#Deactivate LVM
lvchange -an /dev/VG_NAME/LV_NAME
Remove loopback device
losetup -d /dev/loop0 #or whatever the loopback device was
#Unmount SSHfs mount to ZFS server
umount Snapshot

Finally, on the ZFS server, delete the snapshot:

sudo zfs destroy CLONED_SNAPSHOT_NAME


When I tried to mount the LVM partition at this point I got this error message:

mount: /dev/mapper/centos_plexlocal-root: can't read superblock

It ended up being because I was accidentally creating a read-only loopback device. I destroy the loopback device and re-created with write support and all was well.

Upgrading AWX

AWX is the open source version of Ansible Tower. It’s a powerful tool, but unfortunately AWX has no in place upgrade capability. If you want to upgrade your AWX to the latest version it takes a bit of trickery (the easy way out being just to pay for Ansible Tower.)

Essentially to upgrade AWX you need to spin up a completely new instance and then migrate your data over to it. Fortunately there is a script out there that makes doing this a bit easier.

Below are my notes for how I upgraded my instance of AWX from version 1.0.6 to 2.1.0.

Create temporary AWX migration server

Spin up new server with ansible installed, then clone AWX

git clone https://github.com/ansible/awx.git 
cd awx 
git clone https://github.com/ansible/awx-logos.git

Modify AWX install to expose 5432 externally:

edit installer/roles/local_docker/tasks/standalone.yml and add

      - "5432:5432" 

right above the when: pg_hostname is not defined or pg_hostname == '' line. Complete stanza looks like this:

- name: Activate postgres container
    name: postgres
    state: started
    restart_policy: unless-stopped
    image: "{{ postgresql_image }}"
      - "{{ postgres_data_dir }}:/var/lib/postgresql/data:Z"
      POSTGRES_USER: "{{ pg_username }}"
      POSTGRES_PASSWORD: "{{ pg_password }}"
      POSTGRES_DB: "{{ pg_database }}"
      PGDATA: "/var/lib/postgresql/data/pgdata"
      - "5432:5432"
  when: pg_hostname is not defined or pg_hostname == ''
  register: postgres_container_activate

Make sure you have port 5432 open on your host-based firewall.

Install AWX on the new host. Verify you can log into the empty instance and that it’s the version you want to upgrade to.

Prepare original AWX server to send

Kill the AWX postgres container on the source machine, and re-run awx installer after modifying it to expose its postgres port as described above.

Install tower-cli (this can be on either source or destination servers)

sudo pip install ansible-tower-cli

Configure tower-cli

tower-cli config username SRC_AWX_USERNAME
towercli config password SRC_AWX_PASSWORD
towercli config host SRC_AWX_HOST

Make sure to use full ansible URL as accessed from a browser for both source and destination

Install awx-migrate:

git clone https://github.com/autops/awx-migrate.git

Update awx-migrate/awx-migrate-wrapper with correct source and destination info

Run awx-migrate-wrapper. It will generate json files with your configuration.

Migrate database to temporary server

Modify tower-cli config, set host, username and password to that of the destination AWX instance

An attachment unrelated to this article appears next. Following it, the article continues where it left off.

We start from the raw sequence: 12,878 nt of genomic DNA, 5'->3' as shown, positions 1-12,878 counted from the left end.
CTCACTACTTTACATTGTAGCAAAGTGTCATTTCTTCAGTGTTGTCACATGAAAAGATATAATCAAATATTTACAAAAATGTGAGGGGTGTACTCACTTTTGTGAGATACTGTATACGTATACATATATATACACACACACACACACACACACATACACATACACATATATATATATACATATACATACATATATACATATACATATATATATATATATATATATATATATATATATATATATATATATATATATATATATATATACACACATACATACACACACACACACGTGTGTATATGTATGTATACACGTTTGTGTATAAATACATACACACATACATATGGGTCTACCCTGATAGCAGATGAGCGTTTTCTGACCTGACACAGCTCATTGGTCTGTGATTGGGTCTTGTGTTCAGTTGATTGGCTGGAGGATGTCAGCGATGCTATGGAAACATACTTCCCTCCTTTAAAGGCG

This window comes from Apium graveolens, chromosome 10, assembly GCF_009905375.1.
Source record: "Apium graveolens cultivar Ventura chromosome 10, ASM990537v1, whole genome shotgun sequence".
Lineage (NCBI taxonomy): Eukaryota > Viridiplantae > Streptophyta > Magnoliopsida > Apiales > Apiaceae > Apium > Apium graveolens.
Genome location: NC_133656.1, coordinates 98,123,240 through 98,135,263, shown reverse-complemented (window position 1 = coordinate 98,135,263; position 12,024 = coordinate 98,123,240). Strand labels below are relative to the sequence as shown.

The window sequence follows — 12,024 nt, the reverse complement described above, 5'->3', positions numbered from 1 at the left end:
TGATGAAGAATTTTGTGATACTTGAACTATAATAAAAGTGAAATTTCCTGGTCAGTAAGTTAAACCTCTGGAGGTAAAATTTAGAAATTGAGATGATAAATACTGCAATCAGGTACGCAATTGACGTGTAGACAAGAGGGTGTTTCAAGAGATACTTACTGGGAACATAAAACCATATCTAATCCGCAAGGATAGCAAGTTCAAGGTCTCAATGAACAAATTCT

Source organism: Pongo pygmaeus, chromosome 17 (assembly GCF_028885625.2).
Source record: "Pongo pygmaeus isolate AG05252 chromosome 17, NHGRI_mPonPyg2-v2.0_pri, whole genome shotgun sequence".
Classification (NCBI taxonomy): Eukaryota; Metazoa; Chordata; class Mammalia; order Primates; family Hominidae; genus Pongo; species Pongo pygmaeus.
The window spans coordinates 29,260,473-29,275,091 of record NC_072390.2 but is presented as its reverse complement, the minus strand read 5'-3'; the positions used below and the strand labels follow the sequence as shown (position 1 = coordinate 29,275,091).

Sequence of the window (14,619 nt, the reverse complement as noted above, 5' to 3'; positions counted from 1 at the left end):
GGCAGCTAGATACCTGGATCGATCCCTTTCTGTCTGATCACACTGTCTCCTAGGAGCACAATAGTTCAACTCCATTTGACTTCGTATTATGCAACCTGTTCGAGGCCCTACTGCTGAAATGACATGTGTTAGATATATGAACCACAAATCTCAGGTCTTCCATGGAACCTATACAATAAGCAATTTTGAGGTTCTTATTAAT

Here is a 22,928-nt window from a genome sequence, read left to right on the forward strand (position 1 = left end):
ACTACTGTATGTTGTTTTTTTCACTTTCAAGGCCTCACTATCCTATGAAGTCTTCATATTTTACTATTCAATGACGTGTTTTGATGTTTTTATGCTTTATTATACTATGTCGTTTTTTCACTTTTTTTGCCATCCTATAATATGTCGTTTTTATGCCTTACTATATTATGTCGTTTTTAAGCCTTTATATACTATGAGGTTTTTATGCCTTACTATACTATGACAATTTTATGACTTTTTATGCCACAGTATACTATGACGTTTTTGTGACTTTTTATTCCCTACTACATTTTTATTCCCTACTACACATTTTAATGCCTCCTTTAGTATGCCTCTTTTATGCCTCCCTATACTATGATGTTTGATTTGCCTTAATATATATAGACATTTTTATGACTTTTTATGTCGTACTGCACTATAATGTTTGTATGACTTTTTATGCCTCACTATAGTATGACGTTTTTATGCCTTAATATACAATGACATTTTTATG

tower-cli config username DEST_AWX_USERNAME
towercli config password DEST_AWX_PASSWORD
towercli config host: DEST_AWX_HOST

Send JSON info to destination:

tower-cli send awx-data.json

You will now have a fresh new, updated AWX instance working, with imported database, on the destination host. Confirm you can log into it with the admin account you set it up with.

Prepare original AWX server to receive

Now, on the source, remove  the old AWX docker containers:

sudo docker rm -f postgres awx_task awx_web memcached rabbitmq

Move / delete the database folder the postgres docker container was using (as defined in awx installer inventory) in my case:


Remove and re-install AWX folder with a fresh git checkout

rm -rf awx
git clone https://github.com/ansible/awx.git
cd awx
git clone https://github.com/ansible/awx-logos.git

Re-run the AWX installer to re-create a blank database on the source host, modify the new awx/installer/inventory as needed. Also modify installer/roles/local_docker/tasks/standalone.yml as outlined above.

cd awx/installer
sudo ansible-playbook -i inventory install.yml

Migrate from temporary AWX server back to source AWX server

Once a new, empty version of awx is running on the source host,  start the awx-migrate process in reverse to migrate the database on the destination instance back to the source. Modify awx-migrate-wrapper and tower-cli to switch src and destination (the destination has become the source and the source has become the destination)

Use awx-migrate-wrapper to generate  new ansible version json files (don’t confuse them with the old json files – best to delete / move all json files before running awx-migrate-wrapper)

Modify tower-cli to point to original AWX URL

Run tower-cli send awx-data.json

Once completed, log in as the admin account. Input LDAP BIND password under settings, then delete any imported LDAP users.


You may want to remove the exposed postgres database ports. Simply undo the changes you made in awx/installer/roles/local_docker/tasks/standalone.yml to remove the Ports part of the first play, then remove your postgres container and re-install AWX with install.yml

Also remember to delete the JSON files generated with awx-migrate as they contain all your credentials in plaintext.



Active Directory / LDAP integration with WordPress

I struggled for a while to get WordPress to use Active Directory credentials on CentOS 7. Below is how I finally got it to work.

First, install necessary packages:

sudo yum -y install openldap-clients php-ldap

If you use self-signed certificate for ldaps, you’ll need to modify /etc/openldap/ldap.conf

PORT 636

With the above settings you can test your ldap string with ldapsearch

ldapsearch -x -D "<BIND USERNAME>" -b "<BASE_DN>" -H ldaps://<LDAP_SERVER_HOSTNAME> -W sAMAccountName=<USER_TO_QUERY>

Once ldapsearch works properly, install your AD integration plugin.  I use AuthLDAP by Andreas Heigl